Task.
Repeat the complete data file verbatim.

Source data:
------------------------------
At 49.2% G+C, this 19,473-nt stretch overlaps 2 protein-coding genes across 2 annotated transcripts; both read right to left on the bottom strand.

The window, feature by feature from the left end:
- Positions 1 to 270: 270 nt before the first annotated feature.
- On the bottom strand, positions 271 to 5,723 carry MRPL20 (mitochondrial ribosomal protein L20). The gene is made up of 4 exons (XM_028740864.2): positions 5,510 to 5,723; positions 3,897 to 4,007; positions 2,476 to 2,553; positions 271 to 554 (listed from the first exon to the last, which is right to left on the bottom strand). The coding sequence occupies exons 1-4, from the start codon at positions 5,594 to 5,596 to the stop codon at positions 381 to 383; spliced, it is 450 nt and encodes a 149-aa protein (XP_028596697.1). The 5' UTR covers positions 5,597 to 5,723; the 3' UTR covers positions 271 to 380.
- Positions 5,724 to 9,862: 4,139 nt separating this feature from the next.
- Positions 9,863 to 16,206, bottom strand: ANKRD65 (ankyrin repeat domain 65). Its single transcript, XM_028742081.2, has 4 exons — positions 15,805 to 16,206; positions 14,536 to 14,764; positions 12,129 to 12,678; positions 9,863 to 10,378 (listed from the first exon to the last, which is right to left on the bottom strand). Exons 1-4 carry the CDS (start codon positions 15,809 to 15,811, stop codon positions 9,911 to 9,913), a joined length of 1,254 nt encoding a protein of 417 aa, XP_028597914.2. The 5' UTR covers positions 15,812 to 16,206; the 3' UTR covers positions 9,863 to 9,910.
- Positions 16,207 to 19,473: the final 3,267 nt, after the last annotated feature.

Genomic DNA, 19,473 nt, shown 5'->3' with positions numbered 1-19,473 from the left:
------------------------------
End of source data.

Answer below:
At 49.2% G+C, this 19,473-nt stretch overlaps 2 protein-coding genes across 2 annotated transcripts; both read right to left on the bottom strand.

The window, feature by feature from the left end:
- Positions 1 to 270: 270 nt before the first annotated feature.
- On the bottom strand, positions 271 to 5,723 carry MRPL20 (mitochondrial ribosomal protein L20). The gene is made up of 4 exons (XM_028740864.2): positions 5,510 to 5,723; positions 3,897 to 4,007; positions 2,476 to 2,553; positions 271 to 554 (listed from the first exon to the last, which is right to left on the bottom strand). The coding sequence occupies exons 1-4, from the start codon at positions 5,594 to 5,596 to the stop codon at positions 381 to 383; spliced, it is 450 nt and encodes a 149-aa protein (XP_028596697.1). The 5' UTR covers positions 5,597 to 5,723; the 3' UTR covers positions 271 to 380.
- Positions 5,724 to 9,862: 4,139 nt separating this feature from the next.
- Positions 9,863 to 16,206, bottom strand: ANKRD65 (ankyrin repeat domain 65). Its single transcript, XM_028742081.2, has 4 exons — positions 15,805 to 16,206; positions 14,536 to 14,764; positions 12,129 to 12,678; positions 9,863 to 10,378 (listed from the first exon to the last, which is right to left on the bottom strand). Exons 1-4 carry the CDS (start codon positions 15,809 to 15,811, stop codon positions 9,911 to 9,913), a joined length of 1,254 nt encoding a protein of 417 aa, XP_028597914.2. The 5' UTR covers positions 15,812 to 16,206; the 3' UTR covers positions 9,863 to 9,910.
- Positions 16,207 to 19,473: the final 3,267 nt, after the last annotated feature.

Genomic DNA, 19,473 nt, shown 5'->3' with positions numbered 1-19,473 from the left: